June 1, 2010 by David Taylor
This chapter has now been published in the text book Green and Sustainable Pharmacy (Edit: Kümmerer & Hemple, Pub: Springer) and describes the environmental activities being pursued by the research pharmaceutical companies to produce a more sustainable business.
The chapter includes sections on the whole life cycle of pharmaceuticals: Stakeholders, Greener Drug Design, Sustainability issues in R&D, manufacturing, sales & distribution and finally product use and disposal. The chapter concludes with a summary of the current position and the immediate research needs.
In the last 20 years since Richardson and Bowron (1985) produced their seminal publication, we have learnt a great deal about the potential impact of pharmaceutical residues in the environment. We recognise that many pharmaceuticals can be found at ng l-1 concentrations in the environment, (with some at concentrations in the low µg l-1) primarily as a direct consequence of therapeutic use by patients leading to constant input from multiple sources. The impact on human health appears to be insignificant, as does the acute impact on ecosystems. At present long term impacts on ecosystems caused by some pharmaceuticals cannot be ruled out, although increasingly the evidence from chronic studies does not indicate that these are widespread (Boxall et al. 2008).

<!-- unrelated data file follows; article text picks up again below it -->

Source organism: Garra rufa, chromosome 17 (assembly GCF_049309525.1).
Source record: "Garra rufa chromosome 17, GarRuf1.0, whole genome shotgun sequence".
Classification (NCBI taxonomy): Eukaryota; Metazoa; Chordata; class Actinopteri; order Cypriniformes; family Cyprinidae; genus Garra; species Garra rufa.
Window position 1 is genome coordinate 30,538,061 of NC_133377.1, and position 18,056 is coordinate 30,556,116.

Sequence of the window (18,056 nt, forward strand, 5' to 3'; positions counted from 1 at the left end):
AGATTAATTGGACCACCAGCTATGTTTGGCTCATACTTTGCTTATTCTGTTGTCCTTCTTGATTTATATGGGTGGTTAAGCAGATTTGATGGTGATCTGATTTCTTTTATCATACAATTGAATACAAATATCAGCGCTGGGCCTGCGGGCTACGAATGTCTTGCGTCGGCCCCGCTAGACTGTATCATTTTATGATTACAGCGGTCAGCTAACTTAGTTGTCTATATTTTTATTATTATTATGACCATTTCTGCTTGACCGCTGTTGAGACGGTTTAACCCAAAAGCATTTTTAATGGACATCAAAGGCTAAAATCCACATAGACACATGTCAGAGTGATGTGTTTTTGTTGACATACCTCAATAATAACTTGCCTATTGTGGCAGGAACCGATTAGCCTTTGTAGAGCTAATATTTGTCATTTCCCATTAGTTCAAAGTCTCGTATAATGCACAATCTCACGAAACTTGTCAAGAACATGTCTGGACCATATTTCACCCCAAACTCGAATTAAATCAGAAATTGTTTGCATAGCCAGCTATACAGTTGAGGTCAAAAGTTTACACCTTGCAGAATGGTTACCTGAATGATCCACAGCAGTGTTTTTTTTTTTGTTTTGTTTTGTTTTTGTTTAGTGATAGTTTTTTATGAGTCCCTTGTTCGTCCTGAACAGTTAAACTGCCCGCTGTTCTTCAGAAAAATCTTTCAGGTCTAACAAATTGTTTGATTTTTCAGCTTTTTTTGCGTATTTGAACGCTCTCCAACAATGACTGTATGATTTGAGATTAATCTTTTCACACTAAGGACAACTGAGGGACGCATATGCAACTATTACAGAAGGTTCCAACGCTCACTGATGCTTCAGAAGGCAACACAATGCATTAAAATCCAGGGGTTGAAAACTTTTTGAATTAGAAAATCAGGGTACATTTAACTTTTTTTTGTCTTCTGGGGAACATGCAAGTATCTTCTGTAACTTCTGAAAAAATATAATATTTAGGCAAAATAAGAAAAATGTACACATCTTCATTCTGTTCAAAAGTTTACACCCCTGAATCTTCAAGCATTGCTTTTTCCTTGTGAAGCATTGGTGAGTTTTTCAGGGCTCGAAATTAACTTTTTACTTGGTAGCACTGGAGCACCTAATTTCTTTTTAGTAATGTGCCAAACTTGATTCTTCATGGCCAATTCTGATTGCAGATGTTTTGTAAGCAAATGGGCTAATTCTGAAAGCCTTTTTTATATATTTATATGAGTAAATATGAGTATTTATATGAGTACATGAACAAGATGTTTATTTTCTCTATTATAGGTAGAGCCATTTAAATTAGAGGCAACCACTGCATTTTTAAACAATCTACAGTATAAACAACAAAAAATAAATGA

Nevertheless the research pharmaceutical companies take their stewardship responsibilities seriously and are continuing to pursue research to reduce the uncertainties further. There are a number of areas where further investigations would be helpful, as described below.
A very large amount of information on pharmacokinetics and mammalian toxicology is produced during the development of any new medicine. Initial studies (Owen et al. 2007) have shown that such information could be valuable in developing intelligent ecological testing strategies but much more work is needed to investigate and validate this approach.
It is known that some pharmaceuticals are removed from wastewater by biological treatment plants; some are partially removed whilst others pass straight through. However, it is not known whether the pharmaceuticals are degraded or simply adsorbed onto the sewage sludge and, if the latter is the dominant mechanism, whether the adsorbed material can be desorbed. It has also been observed that removal efficiencies can vary dramatically, even with the same plant configuration, which raises the question as to whether all existing biological treatment plants could be tuned for maximum removal efficiency.
Most pharmaceutical compounds are not ‘readily degradable’ but few of them could be classified as completely persistent. Most of them appear to degrade slowly in the environment via a variety of biotic and abiotic mechanisms. Further studies in this area, especially if the mechanism could be linked to structure, would enable improved prediction of actual environmental concentrations to be undertaken and could potentially provide valuable information during the lead identification and optimisation stages in drug design.